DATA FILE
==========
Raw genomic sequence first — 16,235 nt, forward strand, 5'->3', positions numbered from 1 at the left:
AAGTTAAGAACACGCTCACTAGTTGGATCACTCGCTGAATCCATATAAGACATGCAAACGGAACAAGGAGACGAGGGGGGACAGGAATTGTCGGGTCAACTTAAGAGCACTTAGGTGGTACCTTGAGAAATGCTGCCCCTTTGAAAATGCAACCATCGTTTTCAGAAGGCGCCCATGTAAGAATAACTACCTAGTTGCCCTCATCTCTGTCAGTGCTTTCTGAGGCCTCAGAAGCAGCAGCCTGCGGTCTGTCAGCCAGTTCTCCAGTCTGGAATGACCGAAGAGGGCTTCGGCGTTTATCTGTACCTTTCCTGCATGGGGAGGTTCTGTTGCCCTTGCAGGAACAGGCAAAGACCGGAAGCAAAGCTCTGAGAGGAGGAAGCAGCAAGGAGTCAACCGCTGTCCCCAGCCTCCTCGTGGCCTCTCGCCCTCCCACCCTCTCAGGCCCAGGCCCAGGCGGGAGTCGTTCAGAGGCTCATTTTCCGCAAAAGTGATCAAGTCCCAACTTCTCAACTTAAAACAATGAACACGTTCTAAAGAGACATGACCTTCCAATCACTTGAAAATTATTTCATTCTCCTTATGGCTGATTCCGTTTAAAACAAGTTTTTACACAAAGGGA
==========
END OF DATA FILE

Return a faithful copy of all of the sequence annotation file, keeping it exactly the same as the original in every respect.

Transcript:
Raw genomic sequence first — 16,235 nt, forward strand, 5'->3', positions numbered from 1 at the left:
AAGTTAAGAACACGCTCACTAGTTGGATCACTCGCTGAATCCATATAAGACATGCAAACGGAACAAGGAGACGAGGGGGGACAGGAATTGTCGGGTCAACTTAAGAGCACTTAGGTGGTACCTTGAGAAATGCTGCCCCTTTGAAAATGCAACCATCGTTTTCAGAAGGCGCCCATGTAAGAATAACTACCTAGTTGCCCTCATCTCTGTCAGTGCTTTCTGAGGCCTCAGAAGCAGCAGCCTGCGGTCTGTCAGCCAGTTCTCCAGTCTGGAATGACCGAAGAGGGCTTCGGCGTTTATCTGTACCTTTCCTGCATGGGGAGGTTCTGTTGCCCTTGCAGGAACAGGCAAAGACCGGAAGCAAAGCTCTGAGAGGAGGAAGCAGCAAGGAGTCAACCGCTGTCCCCAGCCTCCTCGTGGCCTCTCGCCCTCCCACCCTCTCAGGCCCAGGCCCAGGCGGGAGTCGTTCAGAGGCTCATTTTCCGCAAAAGTGATCAAGTCCCAACTTCTCAACTTAAAACAATGAACACGTTCTAAAGAGACATGACCTTCCAATCACTTGAAAATTATTTCATTCTCCTTATGGCTGATTCCGTTTAAAACAAGTTTTTACACAAAGGGA